Arthur, Prince of Wales, was educated by scholar John Rede, French poet Bernard André and later Thomas Linacre, the English Humanist and physician who also educated Erasmus. In 1492, he was sent to Ludlow Castle in the Welsh Marches to begin his education as the future king. David Starkey writes of “Arthur’s driven, solitary childhood” and how the result was “a model prince” who “displayed the exaggerated sense of responsibility of the eldest child”. He was also “intellectually precocious” and had a rather stiff public manner. 5
Starkey writes of how marriage negotiations for Arthur began when he was aged two, when he was contracted to marry Catherine of Aragon, the daughter of Ferdinand and Isabella of Spain, in the 1489 Treaty of Medina del Campo. Twelve years later, in the autumn of 1501, Catherine of Aragon landed in England and the couple met at Dogmersfield in Hampshire.
Arthur, Prince of Wales, married Catherine of Aragon on Sunday 14th November 1501 at St Paul’s Cathedral in another Tudor lavish ceremony. Arthur’s younger brother Henry, the man who Catherine later married, escorted the bride from the bishop’s palace to the cathedral. They processed into the cathedral on an elevated platform which ran the whole length of the nave and which allowed the bride to get through the overly crowded cathedral. The marriage ceremony then took place on a tall, tiered platform in the centre of the nave.
We don’t know exactly what happened after the traditional bedding ceremony, but Arthur boasted the next morning “bring me a cup of ale for I have been this night in the midst of Spain!” Later, when her second husband sought to annul their marriage on the grounds that Catherine was his brother’s widow and that the union was therefore incestuous, Catherine claimed that her marriage to Arthur had never been consummated.
Just before Christmas 1501, the couple left the royal court at Richmond to travel to Ludlow, stopping to celebrate Christmas at Woodstock in Oxfordshire. The plan was for Arthur and Catherine to get experience in government by governing the Welsh Marches, but things were not to be. On the 2nd April 1502, Arthur died. It is not known what exactly killed him but theories include sweating sickness and consumption (tuberculosis). Catherine also became ill but recovered, although she missed her husband’s funeral at Worcester Cathedral, as did his father but then this could have been for fear of catching the plague in “plague-ridden Worcester”6. Arthur’s resting place and memorial, Prince Arthur’s Chantry, can still be seen today at the Cathedral.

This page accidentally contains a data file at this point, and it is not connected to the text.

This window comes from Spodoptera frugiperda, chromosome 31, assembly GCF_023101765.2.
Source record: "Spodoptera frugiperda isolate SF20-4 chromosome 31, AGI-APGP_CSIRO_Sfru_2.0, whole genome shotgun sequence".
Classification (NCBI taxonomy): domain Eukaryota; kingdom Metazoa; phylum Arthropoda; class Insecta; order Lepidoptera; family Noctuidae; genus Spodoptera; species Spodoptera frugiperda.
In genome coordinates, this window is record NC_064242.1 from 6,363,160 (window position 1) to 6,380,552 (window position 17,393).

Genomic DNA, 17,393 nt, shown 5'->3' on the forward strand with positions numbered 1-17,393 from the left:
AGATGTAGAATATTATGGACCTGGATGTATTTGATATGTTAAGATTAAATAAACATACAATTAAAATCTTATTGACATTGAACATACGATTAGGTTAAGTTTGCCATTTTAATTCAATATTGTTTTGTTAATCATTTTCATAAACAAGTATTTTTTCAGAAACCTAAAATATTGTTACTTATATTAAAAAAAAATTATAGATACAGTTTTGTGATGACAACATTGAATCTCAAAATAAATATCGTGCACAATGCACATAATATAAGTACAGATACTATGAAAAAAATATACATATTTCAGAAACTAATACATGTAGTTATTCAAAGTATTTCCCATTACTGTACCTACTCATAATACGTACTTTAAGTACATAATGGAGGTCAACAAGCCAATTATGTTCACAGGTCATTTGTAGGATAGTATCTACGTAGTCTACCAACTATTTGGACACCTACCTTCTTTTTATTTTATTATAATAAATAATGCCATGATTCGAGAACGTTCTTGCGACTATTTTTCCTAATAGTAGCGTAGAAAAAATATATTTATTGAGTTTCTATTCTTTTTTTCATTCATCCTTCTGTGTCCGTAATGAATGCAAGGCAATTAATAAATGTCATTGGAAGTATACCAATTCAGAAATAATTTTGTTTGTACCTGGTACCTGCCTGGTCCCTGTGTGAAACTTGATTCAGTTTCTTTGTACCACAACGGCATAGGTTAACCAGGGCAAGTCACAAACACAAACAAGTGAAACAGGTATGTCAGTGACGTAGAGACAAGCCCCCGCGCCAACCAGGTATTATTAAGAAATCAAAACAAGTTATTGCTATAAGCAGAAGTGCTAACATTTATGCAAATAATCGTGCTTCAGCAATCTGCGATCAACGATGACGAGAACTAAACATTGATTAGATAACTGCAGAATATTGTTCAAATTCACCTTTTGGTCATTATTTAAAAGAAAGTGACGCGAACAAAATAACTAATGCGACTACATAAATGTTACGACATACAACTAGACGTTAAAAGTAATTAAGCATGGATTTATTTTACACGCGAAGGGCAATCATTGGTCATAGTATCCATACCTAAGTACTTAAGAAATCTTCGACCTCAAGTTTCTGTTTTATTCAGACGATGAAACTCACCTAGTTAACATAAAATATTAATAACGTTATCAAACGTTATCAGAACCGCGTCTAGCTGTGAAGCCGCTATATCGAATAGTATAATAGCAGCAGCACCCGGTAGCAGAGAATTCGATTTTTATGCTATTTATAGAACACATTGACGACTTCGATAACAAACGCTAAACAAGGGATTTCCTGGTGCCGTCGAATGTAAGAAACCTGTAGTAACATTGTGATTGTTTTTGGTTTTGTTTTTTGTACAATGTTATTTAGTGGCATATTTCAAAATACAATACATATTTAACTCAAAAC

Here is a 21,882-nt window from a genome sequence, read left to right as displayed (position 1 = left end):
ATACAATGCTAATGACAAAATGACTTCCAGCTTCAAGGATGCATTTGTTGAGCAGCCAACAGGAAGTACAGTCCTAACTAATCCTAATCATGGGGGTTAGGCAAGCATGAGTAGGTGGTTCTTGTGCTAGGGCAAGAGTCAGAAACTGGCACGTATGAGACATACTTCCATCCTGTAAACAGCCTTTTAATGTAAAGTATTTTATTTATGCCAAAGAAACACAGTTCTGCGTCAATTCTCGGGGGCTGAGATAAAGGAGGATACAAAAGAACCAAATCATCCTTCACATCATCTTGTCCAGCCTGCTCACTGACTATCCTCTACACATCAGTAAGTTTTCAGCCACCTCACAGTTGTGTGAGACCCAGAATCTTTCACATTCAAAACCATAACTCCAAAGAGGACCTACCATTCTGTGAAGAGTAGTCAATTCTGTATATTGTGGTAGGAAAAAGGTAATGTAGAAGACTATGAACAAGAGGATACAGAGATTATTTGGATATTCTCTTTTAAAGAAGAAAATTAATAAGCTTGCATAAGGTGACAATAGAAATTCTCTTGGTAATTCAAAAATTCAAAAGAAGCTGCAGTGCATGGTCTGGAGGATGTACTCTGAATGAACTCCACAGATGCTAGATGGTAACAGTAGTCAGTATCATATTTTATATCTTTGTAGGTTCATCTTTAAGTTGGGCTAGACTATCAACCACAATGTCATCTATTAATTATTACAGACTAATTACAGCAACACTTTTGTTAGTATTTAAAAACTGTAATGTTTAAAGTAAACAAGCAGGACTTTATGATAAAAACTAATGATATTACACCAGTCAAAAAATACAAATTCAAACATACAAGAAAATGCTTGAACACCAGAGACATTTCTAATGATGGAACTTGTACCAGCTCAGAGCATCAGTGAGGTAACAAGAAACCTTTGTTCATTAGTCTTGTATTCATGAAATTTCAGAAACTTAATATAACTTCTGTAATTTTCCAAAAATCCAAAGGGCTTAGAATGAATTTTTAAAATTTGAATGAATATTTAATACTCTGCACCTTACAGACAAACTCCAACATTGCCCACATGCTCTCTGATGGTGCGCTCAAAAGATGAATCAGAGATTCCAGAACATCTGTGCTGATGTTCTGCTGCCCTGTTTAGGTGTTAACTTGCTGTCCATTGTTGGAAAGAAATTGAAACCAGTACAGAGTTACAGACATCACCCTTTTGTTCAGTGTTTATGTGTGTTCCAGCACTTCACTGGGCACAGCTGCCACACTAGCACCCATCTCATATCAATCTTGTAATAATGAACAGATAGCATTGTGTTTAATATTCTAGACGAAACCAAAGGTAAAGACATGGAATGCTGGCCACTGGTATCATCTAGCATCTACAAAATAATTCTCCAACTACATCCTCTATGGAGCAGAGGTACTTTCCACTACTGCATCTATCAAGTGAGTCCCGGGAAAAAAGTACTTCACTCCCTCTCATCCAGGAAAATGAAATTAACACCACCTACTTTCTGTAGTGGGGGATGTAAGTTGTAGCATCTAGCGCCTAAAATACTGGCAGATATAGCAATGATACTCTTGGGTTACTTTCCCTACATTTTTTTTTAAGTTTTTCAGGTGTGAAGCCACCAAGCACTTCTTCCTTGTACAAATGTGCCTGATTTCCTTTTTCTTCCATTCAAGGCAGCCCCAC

Instead of a second King Arthur setting up a new Camelot and heralding in a golden age, the throne passed from Arthur’s father, Henry VII, to Arthur’s younger brother who became King Henry VIII, and it is Elizabeth I, Henry VIII’s second daughter, who is known for her Golden Age. Arthur’s widow went on to marry his younger brother and tried her utmost to provide him with a much-needed Tudor male heir. She succeeded in giving him a daughter, Mary, the future Mary I, but this was not enough, and Henry VIII got their marriage annulled so that he could marry Anne Boleyn. Catherine ended her days in the remote Kimbolton Castle, where she was forbidden to see her beloved daughter, Mary, and she died there on the 7th January 1536. She was laid to rest at Peterborough Abbey, now Peterborough Cathedral, as the Dowager Princess of Wales, not Queen, on the 29th January.
Notes and Sources
- From Margaret Beaufort’s Book of Hours, quoted in Henry VIII: Virtuous Prince, David Starkey, p42
- Virtuous Prince, p42-43
- Ibid., p43-45
- Ibid., p45
- Ibid., p135
- Ibid., p165